England’s deputy chief medical officer Professor Sir Jonathan Van-Tam is set to leave his role at the end of March.

The popular figure, who became a household name due to his epic analogies during Covid press conferences, will leave government to return to academia.

Although his decision is not thought to be related to policies or the recent controversies surrounding Downing Street parties, his departure will come as a further blow to a beleaguered Boris Johnson.

Health Secretary Sajid Javid said it had been an ‘honour’ to work with the ‘national treasure’ Sir Jonathan, who has been on secondment to the Department of Health from the University of Nottingham for the last few years.

He’ll be returning to the university to take up a new role as the Pro-Vice Chancellor for the faculty of medicine and health sciences.

Sir Jonathan said: ‘My time as DCMO has been the most challenging of my professional career, especially the Covid response.

‘We all wish Covid had never happened. Notwithstanding, it has been the greatest privilege of my professional career to have served the people of the UK during this time.

‘I want to pay tribute to (chief medical officer) Professor Chris Whitty, the CMO team, my fellow scientists, public health professionals and clinicians whose support, wisdom and energy has been inspiring.

‘There are countless numbers who work behind the scenes – all of whom have an unrelenting commitment to help and support the British public. It has been an honour to work with them all.’

Sir Jonathan – known widely as JVT – became one of the government’s most effective communicators on Covid, often appearing alongside politicians from Downing Street.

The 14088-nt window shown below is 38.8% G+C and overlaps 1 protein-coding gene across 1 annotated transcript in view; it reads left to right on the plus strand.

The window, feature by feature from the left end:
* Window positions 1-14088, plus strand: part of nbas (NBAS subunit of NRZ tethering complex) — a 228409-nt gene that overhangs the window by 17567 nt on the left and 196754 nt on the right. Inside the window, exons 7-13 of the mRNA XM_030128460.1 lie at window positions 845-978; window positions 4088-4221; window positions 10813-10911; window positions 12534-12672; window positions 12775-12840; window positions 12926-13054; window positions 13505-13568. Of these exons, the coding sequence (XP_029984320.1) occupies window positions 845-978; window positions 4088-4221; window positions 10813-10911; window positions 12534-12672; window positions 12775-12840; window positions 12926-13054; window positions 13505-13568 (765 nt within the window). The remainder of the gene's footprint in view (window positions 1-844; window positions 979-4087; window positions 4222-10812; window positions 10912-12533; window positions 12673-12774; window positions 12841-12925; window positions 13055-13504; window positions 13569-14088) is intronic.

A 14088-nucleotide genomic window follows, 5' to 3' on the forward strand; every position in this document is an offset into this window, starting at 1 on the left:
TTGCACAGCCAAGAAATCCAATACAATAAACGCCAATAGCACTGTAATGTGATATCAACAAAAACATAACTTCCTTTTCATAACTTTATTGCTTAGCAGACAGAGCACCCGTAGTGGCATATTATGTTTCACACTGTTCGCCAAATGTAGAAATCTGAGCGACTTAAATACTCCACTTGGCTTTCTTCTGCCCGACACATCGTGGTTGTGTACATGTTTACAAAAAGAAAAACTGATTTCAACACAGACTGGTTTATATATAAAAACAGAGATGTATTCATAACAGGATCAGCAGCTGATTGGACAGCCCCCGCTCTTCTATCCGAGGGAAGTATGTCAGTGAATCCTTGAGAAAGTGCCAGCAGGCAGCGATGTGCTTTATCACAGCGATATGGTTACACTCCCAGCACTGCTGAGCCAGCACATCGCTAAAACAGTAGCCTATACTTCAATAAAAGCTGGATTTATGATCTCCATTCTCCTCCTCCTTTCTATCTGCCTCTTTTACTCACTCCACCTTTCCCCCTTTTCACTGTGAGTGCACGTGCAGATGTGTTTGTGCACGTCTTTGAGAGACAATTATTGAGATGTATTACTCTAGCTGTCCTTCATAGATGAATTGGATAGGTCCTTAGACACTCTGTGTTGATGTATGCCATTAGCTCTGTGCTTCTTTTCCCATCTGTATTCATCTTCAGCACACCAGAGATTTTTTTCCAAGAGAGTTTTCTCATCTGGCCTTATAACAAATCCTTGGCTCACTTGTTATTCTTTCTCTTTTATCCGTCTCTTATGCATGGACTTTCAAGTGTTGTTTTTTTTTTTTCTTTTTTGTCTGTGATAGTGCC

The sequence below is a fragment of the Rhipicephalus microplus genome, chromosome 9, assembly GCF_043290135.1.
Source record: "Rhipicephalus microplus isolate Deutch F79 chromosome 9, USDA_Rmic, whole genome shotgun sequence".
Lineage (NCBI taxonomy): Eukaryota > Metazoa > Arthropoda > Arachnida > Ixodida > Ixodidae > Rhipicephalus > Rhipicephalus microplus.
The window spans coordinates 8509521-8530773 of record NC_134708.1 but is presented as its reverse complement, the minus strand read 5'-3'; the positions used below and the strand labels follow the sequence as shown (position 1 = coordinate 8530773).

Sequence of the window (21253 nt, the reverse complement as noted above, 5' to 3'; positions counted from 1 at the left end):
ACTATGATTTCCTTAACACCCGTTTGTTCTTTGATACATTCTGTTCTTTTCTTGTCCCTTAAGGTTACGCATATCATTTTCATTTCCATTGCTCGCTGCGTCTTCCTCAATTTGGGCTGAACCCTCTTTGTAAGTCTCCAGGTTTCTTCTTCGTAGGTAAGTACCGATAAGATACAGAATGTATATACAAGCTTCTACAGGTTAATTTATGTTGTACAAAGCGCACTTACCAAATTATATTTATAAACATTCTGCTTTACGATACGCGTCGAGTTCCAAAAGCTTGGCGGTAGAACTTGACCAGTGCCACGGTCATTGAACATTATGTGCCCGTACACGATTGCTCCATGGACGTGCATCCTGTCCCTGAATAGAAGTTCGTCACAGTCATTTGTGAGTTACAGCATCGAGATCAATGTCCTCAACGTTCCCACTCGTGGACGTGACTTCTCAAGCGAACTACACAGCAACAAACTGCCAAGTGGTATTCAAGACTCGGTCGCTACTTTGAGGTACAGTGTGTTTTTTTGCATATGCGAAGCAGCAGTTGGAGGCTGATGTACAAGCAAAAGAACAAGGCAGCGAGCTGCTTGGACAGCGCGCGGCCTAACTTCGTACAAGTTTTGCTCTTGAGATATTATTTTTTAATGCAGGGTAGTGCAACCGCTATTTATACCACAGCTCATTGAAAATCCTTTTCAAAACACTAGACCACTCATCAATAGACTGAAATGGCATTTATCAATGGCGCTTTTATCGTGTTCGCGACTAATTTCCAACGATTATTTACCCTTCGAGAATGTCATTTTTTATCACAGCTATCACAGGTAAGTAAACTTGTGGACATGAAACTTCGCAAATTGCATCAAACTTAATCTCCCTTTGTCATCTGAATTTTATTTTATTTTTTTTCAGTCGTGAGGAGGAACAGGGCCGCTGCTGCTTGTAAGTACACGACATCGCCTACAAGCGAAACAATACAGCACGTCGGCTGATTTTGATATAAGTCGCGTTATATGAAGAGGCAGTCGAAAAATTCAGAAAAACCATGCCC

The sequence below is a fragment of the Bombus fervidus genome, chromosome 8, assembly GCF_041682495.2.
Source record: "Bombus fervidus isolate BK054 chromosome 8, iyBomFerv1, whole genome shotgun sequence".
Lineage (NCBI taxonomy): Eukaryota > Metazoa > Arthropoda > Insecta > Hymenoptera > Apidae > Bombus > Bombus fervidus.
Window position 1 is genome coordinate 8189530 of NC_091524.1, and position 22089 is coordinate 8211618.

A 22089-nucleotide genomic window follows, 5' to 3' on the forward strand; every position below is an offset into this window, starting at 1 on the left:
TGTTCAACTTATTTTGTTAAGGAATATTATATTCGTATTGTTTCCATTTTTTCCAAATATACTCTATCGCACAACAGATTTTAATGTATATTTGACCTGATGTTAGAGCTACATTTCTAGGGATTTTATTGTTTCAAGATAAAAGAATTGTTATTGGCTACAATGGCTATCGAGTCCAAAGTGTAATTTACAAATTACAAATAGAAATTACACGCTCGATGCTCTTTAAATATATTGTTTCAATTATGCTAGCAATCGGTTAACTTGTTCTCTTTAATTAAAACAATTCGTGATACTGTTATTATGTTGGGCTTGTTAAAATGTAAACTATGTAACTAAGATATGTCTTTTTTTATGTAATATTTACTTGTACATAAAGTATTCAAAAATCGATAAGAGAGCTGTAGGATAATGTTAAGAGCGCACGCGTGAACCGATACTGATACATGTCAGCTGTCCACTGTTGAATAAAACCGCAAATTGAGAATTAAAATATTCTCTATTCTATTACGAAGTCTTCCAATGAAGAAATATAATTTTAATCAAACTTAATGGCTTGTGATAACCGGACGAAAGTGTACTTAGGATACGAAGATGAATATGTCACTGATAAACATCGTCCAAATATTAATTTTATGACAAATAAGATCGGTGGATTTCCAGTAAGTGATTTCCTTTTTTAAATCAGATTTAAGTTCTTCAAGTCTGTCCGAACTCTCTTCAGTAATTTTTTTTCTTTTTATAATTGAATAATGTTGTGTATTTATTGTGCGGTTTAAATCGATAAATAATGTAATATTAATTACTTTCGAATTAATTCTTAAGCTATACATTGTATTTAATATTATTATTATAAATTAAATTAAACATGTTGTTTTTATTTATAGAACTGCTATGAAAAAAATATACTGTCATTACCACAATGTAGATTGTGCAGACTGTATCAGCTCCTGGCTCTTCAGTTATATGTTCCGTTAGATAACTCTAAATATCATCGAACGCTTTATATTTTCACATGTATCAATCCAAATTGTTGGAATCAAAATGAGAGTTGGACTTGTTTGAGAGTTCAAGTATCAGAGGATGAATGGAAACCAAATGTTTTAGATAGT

His talk of ‘trains leaving the station’ and ‘matches going into extra time’ helped to get across key messages on the severity of the disease and the measures in place to stop its spread.

He once memorably told the public not to ‘tear the pants of’ the guidance as he urged people to remain cautious despite the easing of restrictions.

Mr Javid tweeted: ‘It has been an honour to work with JVT and I am hugely grateful for his advice & the vital role he has played in our vaccination programme.’

In a statement, the Health Secretary added: ‘JVT’s one-of-a-kind approach to communicating science over the past two years has no doubt played a vital role in protecting and reassuring the nation, and made him a national treasure.

‘I pay tribute to his relentless work ethic, sense of public duty and leading role in our incredible vaccination programme – on behalf of DHSC (Department for Health and Social Care) I wish him the best of luck on his return to the University of Nottingham.’

Sir Jonathan, who was recently knighted in the Queen’s New Year’s Honours, has been in post since October 2017.

He was born in Boston, Lincolnshire, and is a prominent supporter of the town’s football club, which competes in the National League North.

Last November, he was given the Freedom of the Borough of Boston in recognition of his work during the pandemic.

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